The technology has several key attributes that make it uniquely suited to enable direct and trusted interaction between two business trading parties. Those characteristics include:

  • Cryptographic security. To write to, or read, any private blockchain requires the use of two cryptographic keys. A “public key” consists of numbers generated at random that lead a user to where the data is stored; a “private key” resembles a password, permitting access to certain digital assets.
  • Privacy. Blockchains come in both a public and permissioned (private) incarnation. With bitcoin, participants could come and go without any permission. But on a permissioned blockchain, which would be used for financial applications, companies must be invited to participate.
  • Built-in redundancy. Blockchain’s decentralized structure means that every computer in the network harbors a copy of the database. Should one fail, there are many others. More important, there is no single point of failure.
  • Process integrity. In addition to having the correct credentials, users can only update the blockchain once a consensus of participants has validated the information.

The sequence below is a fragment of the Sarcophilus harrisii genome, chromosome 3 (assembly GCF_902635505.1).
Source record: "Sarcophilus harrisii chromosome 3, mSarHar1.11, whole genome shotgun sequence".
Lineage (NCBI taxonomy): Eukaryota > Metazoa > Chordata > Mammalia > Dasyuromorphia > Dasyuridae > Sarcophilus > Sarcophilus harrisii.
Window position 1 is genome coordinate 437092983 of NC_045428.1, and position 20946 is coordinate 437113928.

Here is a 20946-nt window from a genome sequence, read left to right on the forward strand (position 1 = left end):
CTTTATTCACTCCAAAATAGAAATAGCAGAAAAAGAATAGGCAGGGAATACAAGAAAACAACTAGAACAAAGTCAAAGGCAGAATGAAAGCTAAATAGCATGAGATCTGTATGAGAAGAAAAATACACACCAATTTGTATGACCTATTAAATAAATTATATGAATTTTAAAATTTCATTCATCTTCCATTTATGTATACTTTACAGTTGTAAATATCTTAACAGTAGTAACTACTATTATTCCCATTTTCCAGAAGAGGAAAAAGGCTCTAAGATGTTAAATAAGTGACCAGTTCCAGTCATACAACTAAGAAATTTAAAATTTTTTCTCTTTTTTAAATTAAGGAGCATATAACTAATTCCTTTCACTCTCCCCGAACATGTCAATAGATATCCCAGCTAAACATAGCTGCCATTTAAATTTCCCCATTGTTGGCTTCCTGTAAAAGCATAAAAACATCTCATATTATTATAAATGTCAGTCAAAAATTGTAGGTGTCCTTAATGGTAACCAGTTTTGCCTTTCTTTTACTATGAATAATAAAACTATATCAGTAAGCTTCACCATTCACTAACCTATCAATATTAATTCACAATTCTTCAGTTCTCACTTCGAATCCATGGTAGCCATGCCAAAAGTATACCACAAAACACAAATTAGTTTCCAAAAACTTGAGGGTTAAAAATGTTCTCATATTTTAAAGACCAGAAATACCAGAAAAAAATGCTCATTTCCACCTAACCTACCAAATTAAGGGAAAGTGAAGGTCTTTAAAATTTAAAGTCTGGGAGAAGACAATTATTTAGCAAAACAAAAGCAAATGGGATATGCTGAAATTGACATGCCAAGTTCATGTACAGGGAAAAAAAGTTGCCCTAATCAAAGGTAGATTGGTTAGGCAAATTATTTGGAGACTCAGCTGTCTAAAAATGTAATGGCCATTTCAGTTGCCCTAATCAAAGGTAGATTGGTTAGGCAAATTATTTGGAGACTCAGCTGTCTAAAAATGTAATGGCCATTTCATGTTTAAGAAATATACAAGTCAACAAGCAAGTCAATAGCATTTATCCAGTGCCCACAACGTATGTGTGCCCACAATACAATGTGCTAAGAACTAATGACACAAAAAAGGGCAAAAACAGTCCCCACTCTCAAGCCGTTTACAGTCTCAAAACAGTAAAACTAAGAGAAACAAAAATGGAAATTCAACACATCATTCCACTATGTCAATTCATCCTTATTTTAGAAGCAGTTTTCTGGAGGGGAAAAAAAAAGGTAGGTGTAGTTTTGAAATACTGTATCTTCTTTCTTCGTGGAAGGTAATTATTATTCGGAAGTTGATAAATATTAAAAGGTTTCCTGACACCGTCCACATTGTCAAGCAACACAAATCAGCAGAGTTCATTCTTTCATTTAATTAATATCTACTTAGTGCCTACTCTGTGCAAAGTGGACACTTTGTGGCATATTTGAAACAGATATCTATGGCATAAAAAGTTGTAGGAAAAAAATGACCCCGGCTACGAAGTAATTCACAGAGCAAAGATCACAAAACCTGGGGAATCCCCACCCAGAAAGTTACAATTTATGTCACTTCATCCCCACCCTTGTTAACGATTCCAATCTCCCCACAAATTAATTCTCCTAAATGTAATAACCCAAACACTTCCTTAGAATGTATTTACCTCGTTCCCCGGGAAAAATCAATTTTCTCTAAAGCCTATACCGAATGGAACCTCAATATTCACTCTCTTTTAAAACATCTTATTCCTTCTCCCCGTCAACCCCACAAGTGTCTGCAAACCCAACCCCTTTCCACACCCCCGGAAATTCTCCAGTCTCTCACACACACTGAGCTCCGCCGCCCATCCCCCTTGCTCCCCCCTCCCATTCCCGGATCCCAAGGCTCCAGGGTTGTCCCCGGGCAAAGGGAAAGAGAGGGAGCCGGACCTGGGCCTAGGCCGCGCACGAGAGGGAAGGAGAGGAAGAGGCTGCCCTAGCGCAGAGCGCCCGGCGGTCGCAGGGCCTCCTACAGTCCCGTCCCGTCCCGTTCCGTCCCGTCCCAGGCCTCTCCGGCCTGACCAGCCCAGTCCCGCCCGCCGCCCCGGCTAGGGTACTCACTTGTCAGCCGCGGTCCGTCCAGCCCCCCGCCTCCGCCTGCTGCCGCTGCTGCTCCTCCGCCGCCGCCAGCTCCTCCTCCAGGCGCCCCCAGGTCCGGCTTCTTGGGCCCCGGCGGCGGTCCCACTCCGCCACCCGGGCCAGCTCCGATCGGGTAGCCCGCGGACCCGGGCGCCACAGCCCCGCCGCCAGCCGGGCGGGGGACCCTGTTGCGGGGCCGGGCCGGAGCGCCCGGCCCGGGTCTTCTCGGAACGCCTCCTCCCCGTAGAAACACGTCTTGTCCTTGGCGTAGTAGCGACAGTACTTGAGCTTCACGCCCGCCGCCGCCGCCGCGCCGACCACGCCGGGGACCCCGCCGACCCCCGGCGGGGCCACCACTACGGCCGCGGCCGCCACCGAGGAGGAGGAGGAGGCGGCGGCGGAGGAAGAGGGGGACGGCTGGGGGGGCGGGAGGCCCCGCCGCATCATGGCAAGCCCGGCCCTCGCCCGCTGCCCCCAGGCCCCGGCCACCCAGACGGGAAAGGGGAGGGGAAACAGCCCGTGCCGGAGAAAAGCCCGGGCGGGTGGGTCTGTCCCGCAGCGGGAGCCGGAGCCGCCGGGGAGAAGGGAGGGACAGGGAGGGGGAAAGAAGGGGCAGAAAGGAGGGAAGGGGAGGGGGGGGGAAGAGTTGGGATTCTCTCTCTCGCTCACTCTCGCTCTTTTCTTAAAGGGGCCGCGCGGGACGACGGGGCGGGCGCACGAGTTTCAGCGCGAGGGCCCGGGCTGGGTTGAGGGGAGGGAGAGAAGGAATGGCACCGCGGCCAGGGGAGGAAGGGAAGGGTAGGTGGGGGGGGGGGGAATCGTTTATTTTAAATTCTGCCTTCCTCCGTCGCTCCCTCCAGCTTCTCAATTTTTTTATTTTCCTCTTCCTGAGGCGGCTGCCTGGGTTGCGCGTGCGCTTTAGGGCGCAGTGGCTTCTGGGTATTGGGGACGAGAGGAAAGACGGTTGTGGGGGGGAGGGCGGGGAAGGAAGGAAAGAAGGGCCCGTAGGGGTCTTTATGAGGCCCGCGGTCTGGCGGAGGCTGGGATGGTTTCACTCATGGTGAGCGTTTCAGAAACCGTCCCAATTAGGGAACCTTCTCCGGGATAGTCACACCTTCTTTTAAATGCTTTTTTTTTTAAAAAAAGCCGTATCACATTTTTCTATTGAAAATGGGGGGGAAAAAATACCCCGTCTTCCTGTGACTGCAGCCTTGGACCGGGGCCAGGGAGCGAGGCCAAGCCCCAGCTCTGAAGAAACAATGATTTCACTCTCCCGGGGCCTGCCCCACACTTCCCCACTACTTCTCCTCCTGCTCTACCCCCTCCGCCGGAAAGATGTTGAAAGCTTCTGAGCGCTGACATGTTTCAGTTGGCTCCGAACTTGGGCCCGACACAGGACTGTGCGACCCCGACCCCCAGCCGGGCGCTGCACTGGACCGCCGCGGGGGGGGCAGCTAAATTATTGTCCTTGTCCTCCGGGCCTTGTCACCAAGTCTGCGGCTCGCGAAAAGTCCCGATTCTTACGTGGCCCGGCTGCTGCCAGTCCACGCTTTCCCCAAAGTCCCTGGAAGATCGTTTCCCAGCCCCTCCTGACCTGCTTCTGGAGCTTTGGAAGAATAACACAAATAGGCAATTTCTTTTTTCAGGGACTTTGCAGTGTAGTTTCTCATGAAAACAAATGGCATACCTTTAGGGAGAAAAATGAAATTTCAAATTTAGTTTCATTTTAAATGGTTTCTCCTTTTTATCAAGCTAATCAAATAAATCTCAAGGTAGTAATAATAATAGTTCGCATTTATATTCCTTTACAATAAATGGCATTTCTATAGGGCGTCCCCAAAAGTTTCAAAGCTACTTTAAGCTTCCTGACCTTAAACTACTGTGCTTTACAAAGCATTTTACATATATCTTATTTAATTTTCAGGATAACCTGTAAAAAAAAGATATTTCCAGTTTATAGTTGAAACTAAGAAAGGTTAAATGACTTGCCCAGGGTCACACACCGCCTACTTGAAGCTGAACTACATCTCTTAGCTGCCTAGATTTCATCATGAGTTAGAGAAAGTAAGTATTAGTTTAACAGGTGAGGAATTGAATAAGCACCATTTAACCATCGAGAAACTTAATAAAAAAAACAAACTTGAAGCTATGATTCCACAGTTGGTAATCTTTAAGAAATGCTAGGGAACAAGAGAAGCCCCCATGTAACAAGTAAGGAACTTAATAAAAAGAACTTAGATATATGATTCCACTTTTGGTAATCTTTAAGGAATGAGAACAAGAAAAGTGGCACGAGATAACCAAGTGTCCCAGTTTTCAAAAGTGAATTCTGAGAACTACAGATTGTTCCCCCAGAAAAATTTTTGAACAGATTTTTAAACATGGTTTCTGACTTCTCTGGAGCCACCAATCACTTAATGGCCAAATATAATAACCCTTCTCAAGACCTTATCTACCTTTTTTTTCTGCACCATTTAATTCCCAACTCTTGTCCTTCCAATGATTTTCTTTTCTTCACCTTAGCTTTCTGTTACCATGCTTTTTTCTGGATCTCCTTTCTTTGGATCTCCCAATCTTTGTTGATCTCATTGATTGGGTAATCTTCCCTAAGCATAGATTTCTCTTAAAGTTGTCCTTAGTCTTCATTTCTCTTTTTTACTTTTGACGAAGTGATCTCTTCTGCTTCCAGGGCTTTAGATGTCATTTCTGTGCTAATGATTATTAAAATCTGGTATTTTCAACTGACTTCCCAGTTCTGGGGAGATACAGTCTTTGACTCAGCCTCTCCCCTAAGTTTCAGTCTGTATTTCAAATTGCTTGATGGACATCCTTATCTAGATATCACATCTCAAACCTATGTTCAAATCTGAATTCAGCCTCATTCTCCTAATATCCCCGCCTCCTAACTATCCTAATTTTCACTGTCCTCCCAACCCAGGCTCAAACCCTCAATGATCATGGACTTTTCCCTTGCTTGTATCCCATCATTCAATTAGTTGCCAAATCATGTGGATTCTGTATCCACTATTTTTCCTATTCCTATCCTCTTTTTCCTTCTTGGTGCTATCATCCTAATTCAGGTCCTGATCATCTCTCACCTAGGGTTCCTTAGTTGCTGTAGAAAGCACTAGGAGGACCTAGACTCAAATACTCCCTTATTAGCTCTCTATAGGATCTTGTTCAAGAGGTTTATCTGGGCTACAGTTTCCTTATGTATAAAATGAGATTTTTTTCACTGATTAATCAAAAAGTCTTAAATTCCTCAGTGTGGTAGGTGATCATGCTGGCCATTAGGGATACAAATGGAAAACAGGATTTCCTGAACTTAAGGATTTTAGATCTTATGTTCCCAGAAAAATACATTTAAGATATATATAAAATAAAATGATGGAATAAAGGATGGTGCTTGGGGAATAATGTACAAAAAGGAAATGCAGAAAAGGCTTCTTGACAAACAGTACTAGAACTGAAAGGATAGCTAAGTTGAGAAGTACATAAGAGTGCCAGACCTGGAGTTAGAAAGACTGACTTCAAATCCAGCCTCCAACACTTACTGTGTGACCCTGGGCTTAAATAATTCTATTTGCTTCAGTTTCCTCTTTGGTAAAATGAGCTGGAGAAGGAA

As finance grows increasingly automated and digitized, blockchain will reach deeper into finance operations and increase in strategic importance. As noted in Crunch time IV: Blockchain for Finance: “Business blockchains can operate as standalone solutions, but the value realized increases significantly when they’re combined with other technologies, such as automation or artificial intelligence, to reimagine an entire end-to-end process.”

What Blockchain Does

Blockchain can be used to remake a wide range of finance processes: intercompany transactions (when there are multiple ERPs), procure-to-pay, order-to-cash, rebates, warranties, financing (such as trade finance, letters of credit and invoice factoring). Any place paper piles up offers an opportunity for blockchain to move in and knock it down.

For example, using blockchain as a transaction platform for a supply chain can improve performance. Companies connected to blockchain-powered platforms can boost the efficiency of traditional letters of credit, which require an abundance of documentation and time. The back-and-forth transaction, conducted among parties on a shared platform, could conceivably be completed in hours, compared to the five days a paper-based system devours. Blockchain can also reduce the cost and friction involved in repetitive finance tasks, cutting both errors and delays. In a typical accounts payable or receivable function, an inordinate amount of time can be wasted reconciling the supplier’s data with that of the buyer. Having both parties share access to a single source of truth can eliminate such inefficiencies.